Cobb, Ty (1886–1961)

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Ty Cobb (1886–1961)

Beginning in 1905, Tyrus Raymond Cobb—nicknamed the Georgia Peach—enjoyed a record-breaking twenty-four-year career as a major league baseball (see entry under 1900s—Sports and Games in volume 1) player. He compiled a lifetime batting average of .367, which has never been and may never be equaled. He hit over .300 for twenty-three consecutive seasons. Cobb led the American League in hitting an astounding twelve times. For decades, he held the major league record for the most hits—4,189, since eclipsed by Pete Rose (1941–)—and the modern-era stolen base record—892, since eclipsed by Lou Brock (1939–) and Rickey Henderson (1958–). In 1936, he was the first player elected to the Baseball Hall of Fame.

However, Cobb's career and legacy have been tainted by his vicious temper and violent mode of play. He may have been brilliant and unrelentingly aggressive on the playing field, but he was despised by his fellow players—including his teammates—for his humorless demeanor, stiff Southern formality, and inclination to spike infielders for no reason.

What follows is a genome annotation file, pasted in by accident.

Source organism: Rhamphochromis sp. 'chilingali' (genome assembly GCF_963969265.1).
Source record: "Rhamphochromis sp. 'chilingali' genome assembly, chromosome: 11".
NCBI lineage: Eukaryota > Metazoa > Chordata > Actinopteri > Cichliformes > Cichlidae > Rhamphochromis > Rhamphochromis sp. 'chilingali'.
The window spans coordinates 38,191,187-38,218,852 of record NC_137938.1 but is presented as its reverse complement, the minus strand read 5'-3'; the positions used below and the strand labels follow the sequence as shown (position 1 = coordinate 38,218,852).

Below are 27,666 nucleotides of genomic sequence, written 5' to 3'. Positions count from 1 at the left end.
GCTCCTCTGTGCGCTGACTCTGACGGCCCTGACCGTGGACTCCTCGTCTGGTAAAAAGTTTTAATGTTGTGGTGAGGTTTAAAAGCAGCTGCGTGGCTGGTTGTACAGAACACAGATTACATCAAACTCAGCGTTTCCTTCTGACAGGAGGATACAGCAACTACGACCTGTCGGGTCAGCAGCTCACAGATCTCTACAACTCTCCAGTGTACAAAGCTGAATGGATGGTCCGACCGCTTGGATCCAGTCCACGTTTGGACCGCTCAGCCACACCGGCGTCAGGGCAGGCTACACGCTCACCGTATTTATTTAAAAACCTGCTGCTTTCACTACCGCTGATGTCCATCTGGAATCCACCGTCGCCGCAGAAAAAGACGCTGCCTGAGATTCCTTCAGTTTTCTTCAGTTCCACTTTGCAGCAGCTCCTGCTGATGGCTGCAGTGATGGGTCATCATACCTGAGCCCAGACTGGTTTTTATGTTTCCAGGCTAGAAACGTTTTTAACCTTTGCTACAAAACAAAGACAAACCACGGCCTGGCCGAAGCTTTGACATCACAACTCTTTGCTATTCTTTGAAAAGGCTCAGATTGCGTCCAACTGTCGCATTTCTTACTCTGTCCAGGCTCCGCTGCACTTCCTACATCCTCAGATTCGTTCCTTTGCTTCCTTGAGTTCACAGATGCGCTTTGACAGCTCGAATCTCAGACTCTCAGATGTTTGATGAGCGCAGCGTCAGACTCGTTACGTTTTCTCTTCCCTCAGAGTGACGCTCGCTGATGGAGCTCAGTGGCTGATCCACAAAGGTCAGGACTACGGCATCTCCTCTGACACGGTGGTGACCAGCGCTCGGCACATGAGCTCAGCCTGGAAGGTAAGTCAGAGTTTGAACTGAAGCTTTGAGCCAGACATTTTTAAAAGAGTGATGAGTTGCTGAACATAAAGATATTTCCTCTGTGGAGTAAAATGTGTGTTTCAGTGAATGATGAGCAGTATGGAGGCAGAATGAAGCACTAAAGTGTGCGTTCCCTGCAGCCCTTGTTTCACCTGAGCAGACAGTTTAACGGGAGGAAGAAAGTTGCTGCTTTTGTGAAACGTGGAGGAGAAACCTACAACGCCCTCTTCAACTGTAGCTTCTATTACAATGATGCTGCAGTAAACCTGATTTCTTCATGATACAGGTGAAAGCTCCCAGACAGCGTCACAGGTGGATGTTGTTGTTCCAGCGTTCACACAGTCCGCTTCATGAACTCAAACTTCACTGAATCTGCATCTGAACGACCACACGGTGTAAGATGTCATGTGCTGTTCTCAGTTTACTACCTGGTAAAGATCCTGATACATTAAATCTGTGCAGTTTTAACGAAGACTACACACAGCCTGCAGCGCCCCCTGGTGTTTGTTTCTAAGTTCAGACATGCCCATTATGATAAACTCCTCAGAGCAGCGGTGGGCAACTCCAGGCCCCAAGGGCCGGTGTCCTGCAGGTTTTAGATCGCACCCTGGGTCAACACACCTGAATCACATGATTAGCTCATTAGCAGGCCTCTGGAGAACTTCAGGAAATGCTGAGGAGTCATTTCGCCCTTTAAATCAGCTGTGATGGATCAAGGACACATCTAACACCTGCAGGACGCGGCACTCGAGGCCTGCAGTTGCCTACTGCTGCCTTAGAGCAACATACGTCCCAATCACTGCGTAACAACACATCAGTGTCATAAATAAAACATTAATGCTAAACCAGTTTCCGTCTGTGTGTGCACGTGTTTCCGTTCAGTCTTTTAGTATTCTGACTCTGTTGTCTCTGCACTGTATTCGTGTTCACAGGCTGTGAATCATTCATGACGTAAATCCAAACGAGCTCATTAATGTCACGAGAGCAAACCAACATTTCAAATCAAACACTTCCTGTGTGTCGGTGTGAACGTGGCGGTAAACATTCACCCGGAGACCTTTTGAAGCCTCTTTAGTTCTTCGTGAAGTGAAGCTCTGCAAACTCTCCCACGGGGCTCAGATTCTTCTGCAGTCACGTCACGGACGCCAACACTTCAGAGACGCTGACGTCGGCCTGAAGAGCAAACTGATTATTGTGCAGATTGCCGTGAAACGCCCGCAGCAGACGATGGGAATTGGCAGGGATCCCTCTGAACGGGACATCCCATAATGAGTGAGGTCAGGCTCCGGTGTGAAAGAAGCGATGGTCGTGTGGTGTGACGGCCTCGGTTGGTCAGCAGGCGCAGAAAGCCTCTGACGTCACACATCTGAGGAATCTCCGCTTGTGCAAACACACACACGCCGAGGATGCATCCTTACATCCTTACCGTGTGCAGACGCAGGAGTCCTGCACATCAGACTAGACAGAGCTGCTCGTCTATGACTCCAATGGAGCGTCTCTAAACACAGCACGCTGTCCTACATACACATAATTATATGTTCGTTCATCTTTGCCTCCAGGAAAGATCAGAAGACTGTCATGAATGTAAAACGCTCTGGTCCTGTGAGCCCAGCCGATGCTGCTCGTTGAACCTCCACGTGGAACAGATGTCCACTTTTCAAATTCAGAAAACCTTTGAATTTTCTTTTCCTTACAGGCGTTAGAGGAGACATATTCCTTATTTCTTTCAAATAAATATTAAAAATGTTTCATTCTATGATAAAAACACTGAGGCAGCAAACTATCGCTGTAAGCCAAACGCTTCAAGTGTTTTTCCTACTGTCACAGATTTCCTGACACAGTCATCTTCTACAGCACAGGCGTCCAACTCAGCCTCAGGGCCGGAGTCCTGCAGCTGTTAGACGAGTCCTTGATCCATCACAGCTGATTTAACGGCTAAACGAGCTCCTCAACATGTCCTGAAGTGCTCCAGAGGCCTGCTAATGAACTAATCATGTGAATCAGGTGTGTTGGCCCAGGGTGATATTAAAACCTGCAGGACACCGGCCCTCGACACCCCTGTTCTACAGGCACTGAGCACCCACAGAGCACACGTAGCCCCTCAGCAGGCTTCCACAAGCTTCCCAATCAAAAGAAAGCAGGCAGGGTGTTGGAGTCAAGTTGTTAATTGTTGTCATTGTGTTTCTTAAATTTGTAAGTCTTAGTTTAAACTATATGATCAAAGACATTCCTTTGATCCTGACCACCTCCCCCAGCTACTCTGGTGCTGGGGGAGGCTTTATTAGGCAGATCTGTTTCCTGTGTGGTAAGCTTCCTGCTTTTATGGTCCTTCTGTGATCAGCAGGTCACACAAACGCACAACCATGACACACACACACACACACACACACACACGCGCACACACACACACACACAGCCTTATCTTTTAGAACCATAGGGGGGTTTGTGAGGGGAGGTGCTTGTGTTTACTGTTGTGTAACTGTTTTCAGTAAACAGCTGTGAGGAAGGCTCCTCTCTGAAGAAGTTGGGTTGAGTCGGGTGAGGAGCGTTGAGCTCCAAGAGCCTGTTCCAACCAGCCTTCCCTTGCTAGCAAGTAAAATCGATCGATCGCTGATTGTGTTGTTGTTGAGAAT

Perhaps the key to understanding Cobb is his relationship with his father William, who wished his son to become a doctor, a lawyer, or a military man, rather than a professional ballplayer. That William was killed, accidentally or otherwise, by a shotgun blast fired by his wife Amanda on the eve of Ty's major league debut only added fuel to Cobb's explosive personality.

Ty Cobb was an early advocate of unionizing ballplayers and was a vocal opponent of the Reserve Clause, which bound a player for life to the team that owned his contract. In his retirement, he also supported impoverished former ballplayers. But he continued squabbling with others in the game. When he died in 1961, no one representing major league baseball—and only three ballplayers of his era—bothered to attend his funeral.

—Rob Edelman

For More Information

Jacobs, William Jay. They Shaped the Game: Ty Cobb, Babe Ruth, Jackie Robinson. New York: C. Scribner's Sons, 1994.

Macht, Norman L. Ty Cobb. New York: Chelsea House, 1993.

The Official Web Site of Ty Cobb. (accessed December 14, 2001).